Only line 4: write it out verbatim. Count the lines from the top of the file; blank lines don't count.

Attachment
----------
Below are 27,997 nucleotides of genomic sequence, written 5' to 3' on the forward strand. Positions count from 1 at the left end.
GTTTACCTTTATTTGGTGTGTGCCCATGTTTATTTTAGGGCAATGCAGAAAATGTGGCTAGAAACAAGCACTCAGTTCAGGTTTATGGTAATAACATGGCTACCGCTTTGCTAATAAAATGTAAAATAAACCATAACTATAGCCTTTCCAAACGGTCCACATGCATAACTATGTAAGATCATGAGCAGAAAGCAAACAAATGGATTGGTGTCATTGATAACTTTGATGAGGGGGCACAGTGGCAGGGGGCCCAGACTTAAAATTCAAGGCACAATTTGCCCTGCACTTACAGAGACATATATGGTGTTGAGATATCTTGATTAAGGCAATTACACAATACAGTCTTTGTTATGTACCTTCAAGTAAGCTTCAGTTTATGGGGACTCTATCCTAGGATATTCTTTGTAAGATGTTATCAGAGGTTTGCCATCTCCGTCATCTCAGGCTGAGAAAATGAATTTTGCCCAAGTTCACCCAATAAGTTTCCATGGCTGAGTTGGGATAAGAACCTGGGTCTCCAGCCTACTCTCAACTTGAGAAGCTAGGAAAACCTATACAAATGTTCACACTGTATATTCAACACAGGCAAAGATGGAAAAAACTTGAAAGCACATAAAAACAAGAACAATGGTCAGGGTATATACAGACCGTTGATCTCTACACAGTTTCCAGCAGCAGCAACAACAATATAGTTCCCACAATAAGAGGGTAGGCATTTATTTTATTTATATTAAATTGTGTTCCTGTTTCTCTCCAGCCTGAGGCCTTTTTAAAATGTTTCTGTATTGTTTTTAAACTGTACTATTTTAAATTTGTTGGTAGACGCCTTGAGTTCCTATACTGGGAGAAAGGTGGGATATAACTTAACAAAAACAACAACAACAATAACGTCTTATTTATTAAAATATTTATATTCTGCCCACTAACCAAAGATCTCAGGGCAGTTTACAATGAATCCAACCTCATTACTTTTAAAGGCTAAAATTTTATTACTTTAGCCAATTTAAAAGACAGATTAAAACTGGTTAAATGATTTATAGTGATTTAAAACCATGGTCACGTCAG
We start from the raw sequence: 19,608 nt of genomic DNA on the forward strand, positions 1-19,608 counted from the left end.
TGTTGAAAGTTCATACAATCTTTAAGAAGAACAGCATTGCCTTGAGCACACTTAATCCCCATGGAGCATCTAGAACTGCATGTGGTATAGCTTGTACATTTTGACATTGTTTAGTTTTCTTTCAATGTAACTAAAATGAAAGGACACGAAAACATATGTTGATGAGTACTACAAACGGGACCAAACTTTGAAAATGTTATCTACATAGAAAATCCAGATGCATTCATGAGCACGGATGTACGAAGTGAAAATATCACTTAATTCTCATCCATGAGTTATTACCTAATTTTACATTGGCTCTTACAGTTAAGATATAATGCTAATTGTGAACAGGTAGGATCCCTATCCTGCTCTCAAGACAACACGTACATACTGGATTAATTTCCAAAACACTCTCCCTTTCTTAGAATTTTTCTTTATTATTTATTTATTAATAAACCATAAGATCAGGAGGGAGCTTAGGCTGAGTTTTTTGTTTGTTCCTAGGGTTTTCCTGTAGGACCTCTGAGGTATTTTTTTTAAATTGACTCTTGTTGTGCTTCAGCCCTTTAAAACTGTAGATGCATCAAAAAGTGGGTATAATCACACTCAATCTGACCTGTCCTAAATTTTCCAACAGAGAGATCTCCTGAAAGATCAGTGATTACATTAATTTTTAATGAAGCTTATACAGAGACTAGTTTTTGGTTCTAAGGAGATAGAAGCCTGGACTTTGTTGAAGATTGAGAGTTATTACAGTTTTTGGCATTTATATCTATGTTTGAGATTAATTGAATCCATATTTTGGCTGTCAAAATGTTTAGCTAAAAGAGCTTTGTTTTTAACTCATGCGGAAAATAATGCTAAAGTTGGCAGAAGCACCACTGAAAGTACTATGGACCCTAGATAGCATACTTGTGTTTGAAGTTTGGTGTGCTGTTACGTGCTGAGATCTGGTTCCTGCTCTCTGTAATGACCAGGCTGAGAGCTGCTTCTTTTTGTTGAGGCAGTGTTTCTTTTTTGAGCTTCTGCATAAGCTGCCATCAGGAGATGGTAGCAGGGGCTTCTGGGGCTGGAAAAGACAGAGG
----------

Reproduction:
TGTTGAAAGTTCATACAATCTTTAAGAAGAACAGCATTGCCTTGAGCACACTTAATCCCCATGGAGCATCTAGAACTGCATGTGGTATAGCTTGTACATTTTGACATTGTTTAGTTTTCTTTCAATGTAACTAAAATGAAAGGACACGAAAACATATGTTGATGAGTACTACAAACGGGACCAAACTTTGAAAATGTTATCTACATAGAAAATCCAGATGCATTCATGAGCACGGATGTACGAAGTGAAAATATCACTTAATTCTCATCCATGAGTTATTACCTAATTTTACATTGGCTCTTACAGTTAAGATATAATGCTAATTGTGAACAGGTAGGATCCCTATCCTGCTCTCAAGACAACACGTACATACTGGATTAATTTCCAAAACACTCTCCCTTTCTTAGAATTTTTCTTTATTATTTATTTATTAATAAACCATAAGATCAGGAGGGAGCTTAGGCTGAGTTTTTTGTTTGTTCCTAGGGTTTTCCTGTAGGACCTCTGAGGTATTTTTTTTAAATTGACTCTTGTTGTGCTTCAGCCCTTTAAAACTGTAGATGCATCAAAAAGTGGGTATAATCACACTCAATCTGACCTGTCCTAAATTTTCCAACAGAGAGATCTCCTGAAAGATCAGTGATTACATTAATTTTTAATGAAGCTTATACAGAGACTAGTTTTTGGTTCTAAGGAGATAGAAGCCTGGACTTTGTTGAAGATTGAGAGTTATTACAGTTTTTGGCATTTATATCTATGTTTGAGATTAATTGAATCCATATTTTGGCTGTCAAAATGTTTAGCTAAAAGAGCTTTGTTTTTAACTCATGCGGAAAATAATGCTAAAGTTGGCAGAAGCACCACTGAAAGTACTATGGACCCTAGATAGCATACTTGTGTTTGAAGTTTGGTGTGCTGTTACGTGCTGAGATCTGGTTCCTGCTCTCTGTAATGACCAGGCTGAGAGCTGCTTCTTTTTGTTGAGGCAGTGTTTCTTTTTTGAGCTTCTGCATAAGCTGCCATCAGGAGATGGTAGCAGGGGCTTCTGGGGCTGGAAAAGACAGAGG